Stop!" Narcissus got to his feet. "This is not right! This person is obviously not awesome, so he must be..." He struggled for the right words. It had probably been a long time since he'd talked about anything other than himself. "He must be tricking us." Apparently Narcissus wasn't completely stupid.
Grover wore his fake feet and his pants to pass as human. He wore a green rasta-style cap, because when it rained his curly hair flattened and you could just see the tips of his horns. His bright orange backpack was full of scrap metal and apples to snack on. In his pocket was a set of reed pipes his daddy goat had carved for him, even though he only knew two songs: Mozart's Piano Concerto no. 12 and Hilary Duff's "So Yesterday," both of which sounded pretty bad on reed pipes.
Lumani had never managed a failed delivery because, in the end, no matter how skilled or how hard they fought back, pressure applied in the right places caused even the strongest men to fracture.But this one? He'd watched her. Studied her. Observed what maybe even Uncle, the reader of people, had missed. This one was already fractured, and the lines between her broken pieces were not fissures but scar material stronger than whatever had once filled those spaces.
You're letting me go?"He curled his upper lip, his expression painfully bitter as he took a step back from me. "Apparently... I never had a hold of you." He turned sharply, and without another word striding down the street into the dark.Braden never once looked back and that was a good thing.If he had, he'd have seen Jocelyn Butler crying real tears for the first time in a long time, and he would have known that I'd lied. And lied big. For anyone who saw me, knew they were watching a heart in the process of it breaking.
Mortimer had maxed three credit cards stocking the cave with canned goods and medical supplies and tools and everything a man needed to live through the end of the world. There were more than a thousand books along shelves in the driest part of the cave. There used to be several boxes of pornography until Mortimer realized that he'd spent nearly ten days in a row sitting in the cave masturbating. He burned the dirty magazines to keep from doing some terrible whacking injury to himself.
Merda! Her lace panties had snagged on his ring, the signet ring he'd inherited from his father, Giacomo Casanova. His father had seduced hundred of women without any problems whatsoever, and he was having trouble with just one. This was the real reason he never used the Casanova name. He could never live up to his father's reputation. The old man was probably laughing in his grave.Nine circles of hell," Jack muttered.Hell?" Lara asked. "I thought I was the Holy Land."You're paradise. Unfortunately, I am stuck there."Her eyes widened. "Stuck?"Normally, I would love being stuck to your lovely bum, but it would look odd if we go sightseeing with my hand under your skirt. Especially in the basilica."She glanced down. "How can you be stuck?"My ring. It's caught in the lace. See?" He moved his hand down her hip, dragging her undies down a few inches.Okay, stop." She bit her lip, frowning, then suddenly giggled. "I can't believe this has happened."I assure you, as much as I had hoped to get your clothes off, this was not part of my original plan."She snorted. "No problem. Just rip yourself loose."Are you sure?" It will destroy you undies."She narrowed her eyes with a seductuve look. "Rip it."Very well." He jerked his hand away, but the panties came with him. He yanked his hand back and forth, but the lacy, latex material simply stretched with him. "Santo cielo, they are indestructible."Lara laughed.He continued to wage battle, but to no avail. "They could use this material to build spaceships.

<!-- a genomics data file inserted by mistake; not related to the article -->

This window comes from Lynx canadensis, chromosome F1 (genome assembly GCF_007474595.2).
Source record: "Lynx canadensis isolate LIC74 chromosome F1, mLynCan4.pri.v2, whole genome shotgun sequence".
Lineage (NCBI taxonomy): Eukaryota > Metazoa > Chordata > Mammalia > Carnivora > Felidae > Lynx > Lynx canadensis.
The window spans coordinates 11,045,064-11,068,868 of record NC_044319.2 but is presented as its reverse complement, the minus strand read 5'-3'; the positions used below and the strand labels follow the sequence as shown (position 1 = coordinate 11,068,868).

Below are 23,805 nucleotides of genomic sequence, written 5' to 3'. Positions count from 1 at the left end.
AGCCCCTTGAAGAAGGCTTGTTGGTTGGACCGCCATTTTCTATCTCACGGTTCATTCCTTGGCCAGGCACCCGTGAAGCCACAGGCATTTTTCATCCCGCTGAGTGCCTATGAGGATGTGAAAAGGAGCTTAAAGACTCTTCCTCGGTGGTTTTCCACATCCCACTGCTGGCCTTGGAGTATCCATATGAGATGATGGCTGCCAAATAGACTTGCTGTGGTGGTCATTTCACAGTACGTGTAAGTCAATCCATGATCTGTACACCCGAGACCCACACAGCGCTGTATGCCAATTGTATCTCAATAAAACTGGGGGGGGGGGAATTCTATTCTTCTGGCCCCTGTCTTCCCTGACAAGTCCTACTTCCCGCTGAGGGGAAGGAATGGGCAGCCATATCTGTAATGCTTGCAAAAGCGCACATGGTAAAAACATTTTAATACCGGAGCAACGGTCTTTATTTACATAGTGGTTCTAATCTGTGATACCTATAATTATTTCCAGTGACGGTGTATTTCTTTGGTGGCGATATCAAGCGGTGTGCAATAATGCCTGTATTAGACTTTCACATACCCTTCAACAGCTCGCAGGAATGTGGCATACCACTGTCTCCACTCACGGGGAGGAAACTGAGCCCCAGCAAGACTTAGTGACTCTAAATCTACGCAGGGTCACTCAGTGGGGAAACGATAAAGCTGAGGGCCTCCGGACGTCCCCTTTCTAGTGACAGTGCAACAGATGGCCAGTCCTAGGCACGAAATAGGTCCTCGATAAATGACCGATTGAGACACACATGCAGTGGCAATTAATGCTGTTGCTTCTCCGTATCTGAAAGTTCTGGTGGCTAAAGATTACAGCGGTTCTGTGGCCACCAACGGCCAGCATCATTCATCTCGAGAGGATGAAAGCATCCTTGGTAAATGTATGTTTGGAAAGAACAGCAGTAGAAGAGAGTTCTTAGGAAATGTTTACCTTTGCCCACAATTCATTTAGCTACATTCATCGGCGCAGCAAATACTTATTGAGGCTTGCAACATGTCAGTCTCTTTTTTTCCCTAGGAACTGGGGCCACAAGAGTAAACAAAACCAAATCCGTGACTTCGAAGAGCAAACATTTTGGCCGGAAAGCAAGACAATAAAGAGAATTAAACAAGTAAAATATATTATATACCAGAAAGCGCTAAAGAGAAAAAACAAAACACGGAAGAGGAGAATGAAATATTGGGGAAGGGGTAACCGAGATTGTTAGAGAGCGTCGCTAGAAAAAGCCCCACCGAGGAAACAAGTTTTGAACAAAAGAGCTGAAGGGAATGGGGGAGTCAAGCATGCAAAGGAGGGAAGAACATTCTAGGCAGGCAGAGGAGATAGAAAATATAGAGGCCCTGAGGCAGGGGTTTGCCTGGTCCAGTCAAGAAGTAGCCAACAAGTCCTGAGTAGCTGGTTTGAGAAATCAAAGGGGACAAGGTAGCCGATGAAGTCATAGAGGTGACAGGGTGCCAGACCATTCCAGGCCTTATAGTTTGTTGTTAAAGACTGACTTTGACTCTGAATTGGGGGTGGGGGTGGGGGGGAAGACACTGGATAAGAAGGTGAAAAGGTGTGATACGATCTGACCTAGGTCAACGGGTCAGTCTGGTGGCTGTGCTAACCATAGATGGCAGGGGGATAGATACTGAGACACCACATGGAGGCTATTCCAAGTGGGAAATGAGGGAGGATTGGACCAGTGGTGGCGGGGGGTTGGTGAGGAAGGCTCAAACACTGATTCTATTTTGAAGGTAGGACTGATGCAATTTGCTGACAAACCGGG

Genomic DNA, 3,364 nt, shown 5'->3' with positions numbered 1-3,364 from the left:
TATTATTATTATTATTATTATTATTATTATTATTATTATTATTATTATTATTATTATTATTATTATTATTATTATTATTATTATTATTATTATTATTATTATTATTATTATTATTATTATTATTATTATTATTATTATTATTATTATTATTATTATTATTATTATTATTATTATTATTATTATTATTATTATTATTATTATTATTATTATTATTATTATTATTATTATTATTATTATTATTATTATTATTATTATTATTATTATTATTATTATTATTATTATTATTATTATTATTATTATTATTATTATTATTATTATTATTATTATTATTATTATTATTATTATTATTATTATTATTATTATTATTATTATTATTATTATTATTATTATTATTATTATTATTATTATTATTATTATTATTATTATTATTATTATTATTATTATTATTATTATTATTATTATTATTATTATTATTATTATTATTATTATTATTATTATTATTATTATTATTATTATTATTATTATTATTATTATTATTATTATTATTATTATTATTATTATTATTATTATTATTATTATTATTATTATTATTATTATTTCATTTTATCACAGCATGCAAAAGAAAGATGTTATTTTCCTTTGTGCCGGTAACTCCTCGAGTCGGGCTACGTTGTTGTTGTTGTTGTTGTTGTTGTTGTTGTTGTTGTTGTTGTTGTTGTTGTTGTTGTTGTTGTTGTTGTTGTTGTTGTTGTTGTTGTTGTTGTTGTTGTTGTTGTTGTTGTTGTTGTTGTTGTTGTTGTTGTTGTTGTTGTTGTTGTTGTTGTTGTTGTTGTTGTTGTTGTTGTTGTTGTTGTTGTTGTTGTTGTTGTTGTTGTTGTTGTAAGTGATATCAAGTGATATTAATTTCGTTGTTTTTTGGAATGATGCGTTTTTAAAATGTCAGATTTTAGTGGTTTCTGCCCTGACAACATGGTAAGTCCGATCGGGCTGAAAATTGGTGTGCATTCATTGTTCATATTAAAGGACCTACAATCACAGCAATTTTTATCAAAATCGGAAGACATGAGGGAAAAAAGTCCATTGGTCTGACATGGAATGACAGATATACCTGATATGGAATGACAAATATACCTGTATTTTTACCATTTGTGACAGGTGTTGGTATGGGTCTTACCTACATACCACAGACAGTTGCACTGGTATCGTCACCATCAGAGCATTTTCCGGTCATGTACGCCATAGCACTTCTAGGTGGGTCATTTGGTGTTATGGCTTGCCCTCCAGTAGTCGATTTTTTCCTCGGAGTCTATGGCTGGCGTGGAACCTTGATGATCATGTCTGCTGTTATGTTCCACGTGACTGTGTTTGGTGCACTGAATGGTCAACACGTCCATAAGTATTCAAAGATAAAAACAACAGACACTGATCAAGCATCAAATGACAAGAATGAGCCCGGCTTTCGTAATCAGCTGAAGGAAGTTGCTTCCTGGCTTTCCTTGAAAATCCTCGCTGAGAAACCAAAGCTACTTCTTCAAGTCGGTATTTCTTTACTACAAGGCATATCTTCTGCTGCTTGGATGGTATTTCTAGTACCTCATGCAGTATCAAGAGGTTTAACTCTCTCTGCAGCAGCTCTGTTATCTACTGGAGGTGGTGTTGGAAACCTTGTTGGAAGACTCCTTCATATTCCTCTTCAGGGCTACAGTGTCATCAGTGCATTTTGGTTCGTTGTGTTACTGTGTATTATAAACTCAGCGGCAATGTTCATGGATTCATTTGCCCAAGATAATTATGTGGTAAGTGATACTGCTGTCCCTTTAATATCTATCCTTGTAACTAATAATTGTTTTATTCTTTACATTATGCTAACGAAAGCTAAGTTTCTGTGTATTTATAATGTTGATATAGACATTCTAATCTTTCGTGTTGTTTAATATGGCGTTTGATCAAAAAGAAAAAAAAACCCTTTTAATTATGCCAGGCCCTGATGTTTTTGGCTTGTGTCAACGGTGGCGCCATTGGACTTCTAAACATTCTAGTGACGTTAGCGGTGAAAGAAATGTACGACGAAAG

It worried him. Like him, she had to be exhausted. She smelled like gasoline; her clothes were torn. She had a small white bandage on her forehead where the EMT had cleaned her cut. Dirt smudged her face, her arms, her legs. He knew she still didn't have any underwear, and for the first time, he felt bad about it. Real bad. He wanted to protect her, make her feel secure, keep her from harm—and all he'd done was lose her underwear and practically get her blown up.